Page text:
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John Bolton speaks at CPAC in 2017. Photo: Mike Theiler / AFP / Getty Images

John Bolton knows he's being portrayed as a warmonger as he becomes national security adviser, but he's trying to build internal credibility with a more studied, lower-decibel approach, according to people familiar with his thinking. Bolton's forest of op-eds trumpet his hawkish views. But my sources say that at least at the outset, Bolton plans to rein those in — aiming to be seen more as an honest broker for the war cabinet, and less as blatant advocate.

His plan: "When the president makes a decision, obviously the principals on the National Security Council are supposed to carry it out," one source familiar with Bolton's thinking told me. "But it's the job of the national security adviser to be the enforcer and to make sure that it happens."

By working in the West Wing, the national security adviser spends more time with the president than the secretaries of State or Defense, and so can always get the last word. But Bolton is signaling restraint until Trump makes a decision.

  • Bolton, a former litigator, sees Trump as his client, according to one source: "For a corporate client or even an individual, you have to be absolutely objective about what the strengths and weaknesses of your case are."
  • The source continued: "You've got to be able to lay out for the client where the pitfalls are, what the possible returns are, what the possible risks are in the litigation, so that the client can make a decision."
  • Bolton sees the job as "making sure the president knows what the cost-benefit analysis of the various options is going on — and then, coming out, making sure that the decision is enforced," the source said.

Look for: Bolton to be aggressive about the traffic-cop role of the NSC adviser.

  • Bolton plans to insist that the State Department and Pentagon do a better job of participating with the White House in the "interagency process" of hashing out decisions.
  • Those channels are currently a mess because of the mutual contempt between the West Wing and outgoing Secretary of State Rex Tillerson. Allies of outgoing national security adviser H.R. McMaster tell me that Tillerson and James Mattis treated him with contempt and overwhelmed his role in the decision-making process.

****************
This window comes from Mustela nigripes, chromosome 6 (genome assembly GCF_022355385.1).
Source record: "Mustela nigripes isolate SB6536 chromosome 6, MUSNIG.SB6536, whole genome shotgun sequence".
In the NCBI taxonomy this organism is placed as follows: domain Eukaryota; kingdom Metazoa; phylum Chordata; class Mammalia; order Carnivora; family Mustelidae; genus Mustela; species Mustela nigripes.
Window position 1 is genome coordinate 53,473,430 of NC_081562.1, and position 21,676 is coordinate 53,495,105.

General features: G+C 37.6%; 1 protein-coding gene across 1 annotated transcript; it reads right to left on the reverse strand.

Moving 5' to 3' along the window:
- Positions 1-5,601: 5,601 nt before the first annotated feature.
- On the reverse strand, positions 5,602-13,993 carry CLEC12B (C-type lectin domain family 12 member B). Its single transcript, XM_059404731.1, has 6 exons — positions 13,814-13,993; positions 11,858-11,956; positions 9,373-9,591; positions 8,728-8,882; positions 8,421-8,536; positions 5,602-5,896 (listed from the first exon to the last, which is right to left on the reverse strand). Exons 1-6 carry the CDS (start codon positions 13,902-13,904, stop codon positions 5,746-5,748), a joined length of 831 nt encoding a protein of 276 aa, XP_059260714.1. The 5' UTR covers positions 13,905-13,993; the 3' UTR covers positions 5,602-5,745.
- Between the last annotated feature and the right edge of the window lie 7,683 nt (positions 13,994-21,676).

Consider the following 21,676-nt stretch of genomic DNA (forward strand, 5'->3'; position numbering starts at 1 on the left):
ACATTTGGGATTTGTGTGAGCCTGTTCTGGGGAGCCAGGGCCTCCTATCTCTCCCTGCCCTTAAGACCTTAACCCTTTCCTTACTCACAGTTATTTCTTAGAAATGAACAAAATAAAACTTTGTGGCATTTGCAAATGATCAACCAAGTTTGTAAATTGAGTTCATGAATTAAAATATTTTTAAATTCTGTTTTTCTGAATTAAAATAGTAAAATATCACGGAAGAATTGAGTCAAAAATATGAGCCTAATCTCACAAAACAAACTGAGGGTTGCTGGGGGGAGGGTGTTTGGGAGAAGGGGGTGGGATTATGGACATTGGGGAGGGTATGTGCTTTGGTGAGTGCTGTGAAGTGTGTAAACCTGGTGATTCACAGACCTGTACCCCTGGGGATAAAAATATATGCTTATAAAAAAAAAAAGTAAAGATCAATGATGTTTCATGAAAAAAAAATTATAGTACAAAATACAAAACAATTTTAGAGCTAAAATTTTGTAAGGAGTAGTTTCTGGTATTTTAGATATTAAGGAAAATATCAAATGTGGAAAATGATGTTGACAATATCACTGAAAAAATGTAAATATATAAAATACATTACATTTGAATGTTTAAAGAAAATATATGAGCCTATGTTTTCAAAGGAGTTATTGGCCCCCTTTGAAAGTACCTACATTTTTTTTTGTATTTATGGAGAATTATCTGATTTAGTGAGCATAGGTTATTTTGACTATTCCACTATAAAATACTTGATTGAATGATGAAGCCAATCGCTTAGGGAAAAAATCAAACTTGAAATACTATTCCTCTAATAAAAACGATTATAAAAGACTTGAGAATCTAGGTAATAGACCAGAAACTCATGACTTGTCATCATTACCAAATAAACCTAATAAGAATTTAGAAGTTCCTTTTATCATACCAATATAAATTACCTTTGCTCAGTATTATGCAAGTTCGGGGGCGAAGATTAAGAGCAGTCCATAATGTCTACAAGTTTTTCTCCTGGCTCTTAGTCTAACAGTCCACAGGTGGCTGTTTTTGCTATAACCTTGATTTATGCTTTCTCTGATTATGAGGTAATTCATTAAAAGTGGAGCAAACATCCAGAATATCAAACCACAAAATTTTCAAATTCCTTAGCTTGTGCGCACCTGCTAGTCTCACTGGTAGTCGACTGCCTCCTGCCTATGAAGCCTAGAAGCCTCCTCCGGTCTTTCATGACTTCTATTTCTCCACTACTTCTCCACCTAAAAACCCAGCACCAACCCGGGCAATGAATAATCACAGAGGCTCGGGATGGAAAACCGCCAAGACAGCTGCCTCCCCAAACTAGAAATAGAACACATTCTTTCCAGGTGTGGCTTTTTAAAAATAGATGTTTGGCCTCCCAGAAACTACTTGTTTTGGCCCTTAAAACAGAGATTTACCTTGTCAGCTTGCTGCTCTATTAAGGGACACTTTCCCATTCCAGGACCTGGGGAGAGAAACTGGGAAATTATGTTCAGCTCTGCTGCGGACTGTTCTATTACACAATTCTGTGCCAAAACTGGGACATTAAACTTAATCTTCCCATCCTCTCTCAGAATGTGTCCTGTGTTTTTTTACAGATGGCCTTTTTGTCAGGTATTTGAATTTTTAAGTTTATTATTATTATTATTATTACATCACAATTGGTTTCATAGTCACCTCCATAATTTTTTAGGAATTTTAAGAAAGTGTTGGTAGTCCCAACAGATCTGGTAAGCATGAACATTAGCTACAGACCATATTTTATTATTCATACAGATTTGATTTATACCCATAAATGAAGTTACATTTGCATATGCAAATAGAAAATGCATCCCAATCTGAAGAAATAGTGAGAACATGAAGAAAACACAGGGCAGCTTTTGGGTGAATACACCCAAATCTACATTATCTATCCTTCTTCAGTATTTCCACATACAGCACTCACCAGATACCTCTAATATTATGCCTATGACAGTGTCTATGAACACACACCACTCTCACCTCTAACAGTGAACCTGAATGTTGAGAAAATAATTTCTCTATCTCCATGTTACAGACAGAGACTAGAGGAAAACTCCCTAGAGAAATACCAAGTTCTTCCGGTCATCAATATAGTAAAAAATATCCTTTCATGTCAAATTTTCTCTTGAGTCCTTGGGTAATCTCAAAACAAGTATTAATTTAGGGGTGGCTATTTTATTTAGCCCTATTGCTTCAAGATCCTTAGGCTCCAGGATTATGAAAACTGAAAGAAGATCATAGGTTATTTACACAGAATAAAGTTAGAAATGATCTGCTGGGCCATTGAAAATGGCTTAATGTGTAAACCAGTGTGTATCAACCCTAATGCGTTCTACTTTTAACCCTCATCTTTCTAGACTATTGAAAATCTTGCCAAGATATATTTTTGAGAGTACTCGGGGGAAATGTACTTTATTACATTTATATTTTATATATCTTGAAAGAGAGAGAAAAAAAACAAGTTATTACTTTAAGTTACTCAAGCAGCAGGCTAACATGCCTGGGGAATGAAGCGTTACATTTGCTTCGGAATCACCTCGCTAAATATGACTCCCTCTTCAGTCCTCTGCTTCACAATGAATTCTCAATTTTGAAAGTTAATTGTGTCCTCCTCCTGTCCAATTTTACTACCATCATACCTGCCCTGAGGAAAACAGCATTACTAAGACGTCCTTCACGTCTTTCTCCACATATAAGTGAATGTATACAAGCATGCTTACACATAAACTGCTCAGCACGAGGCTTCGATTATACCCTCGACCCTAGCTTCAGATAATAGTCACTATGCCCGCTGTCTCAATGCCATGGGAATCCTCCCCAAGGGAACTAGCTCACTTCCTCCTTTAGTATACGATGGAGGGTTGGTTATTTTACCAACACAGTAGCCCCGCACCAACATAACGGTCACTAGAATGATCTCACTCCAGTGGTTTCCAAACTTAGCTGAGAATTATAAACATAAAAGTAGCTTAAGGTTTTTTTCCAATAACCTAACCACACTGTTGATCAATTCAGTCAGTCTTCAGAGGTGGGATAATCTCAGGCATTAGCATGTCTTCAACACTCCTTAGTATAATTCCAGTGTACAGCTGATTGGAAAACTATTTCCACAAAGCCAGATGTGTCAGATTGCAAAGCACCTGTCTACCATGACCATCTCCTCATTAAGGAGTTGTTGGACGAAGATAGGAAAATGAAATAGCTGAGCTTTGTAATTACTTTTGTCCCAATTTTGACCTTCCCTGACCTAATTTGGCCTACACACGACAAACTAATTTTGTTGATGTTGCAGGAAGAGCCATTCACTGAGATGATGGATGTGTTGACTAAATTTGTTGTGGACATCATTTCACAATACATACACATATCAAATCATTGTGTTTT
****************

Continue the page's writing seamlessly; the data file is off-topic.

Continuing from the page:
• Bolton has always admired the way Brent Scowcroft handled the inter-agency process during the Bush 41 Administration, according to people familiar with his thinking.

Some prominent Republicans and Democrats have raised concerns about Bolton's belligerent rhetoric in recent days, with some predicting he'll drag America into new wars. Here's a good example of a vigorous conservative defense of his appointment.

  • Bolton's self-classification: Bolton says he's no neocon — he doesn't support humanitarian interventions and the forced exporting of American democratic values — and is very aware of criticism from self-described neocons like Max Boot. Instead Bolton is fond of saying that his foreign policy philosophy is "pro-American" (though we'd be hard-pressed to find any foreign policy hand in Washington who wouldn't use the same descriptor to describe themselves.)
  • Bolton also likes to quote a clash of world-views from the early 20th century. When Woodrow Wilson said the U.S. was entering World War I because "the world must be made safe for democracy," Teddy Roosevelt's "realist" riposte — of which Bolton approves — was that "first and foremost we are to make the world safe for ourselves."

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History will likely remember the pandemic as the "first time since records began that inequality rose in virtually every country on earth at the same time." That's the verdict from Oxfam's inequality report covering the year 2020 — a terrible year that hit the poorest, hardest across the planet.

Why it matters: The world's poorest were already in a race against time, facing down an existential risk in the form of global climate change. The coronavirus pandemic could set global poverty reduction back as much as a full decade, according to the World Bank.

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House Minority Leader Kevin McCarthy. Photo: Mark Wilson/Getty Images

Kevin McCarthy is learning you can get torched when you try to make everyone happy, especially after an insurrection.

Why it matters: The House Republican leader had been hoping to use this year to build toward taking the majority in 2022, but his efforts to bridge intra-party divisiveness over the Capitol siege have him taking heat from every direction, eroding his stature both with the public and within his party.

The next big political war: redistricting

Illustration: Aïda Amer/Axios

Democrats are preparing a mix of tech and legal strategies to combat expected gerrymandering by Republicans, who are planning to go on legal offense themselves.

Why it matters: Democrats failed to regain a single state legislature on Election Day, while Republicans upped their control to 30 states' Houses and Senates. In the majority of states, legislatures draw new congressional district lines, which can boost a party's candidates for the next decade.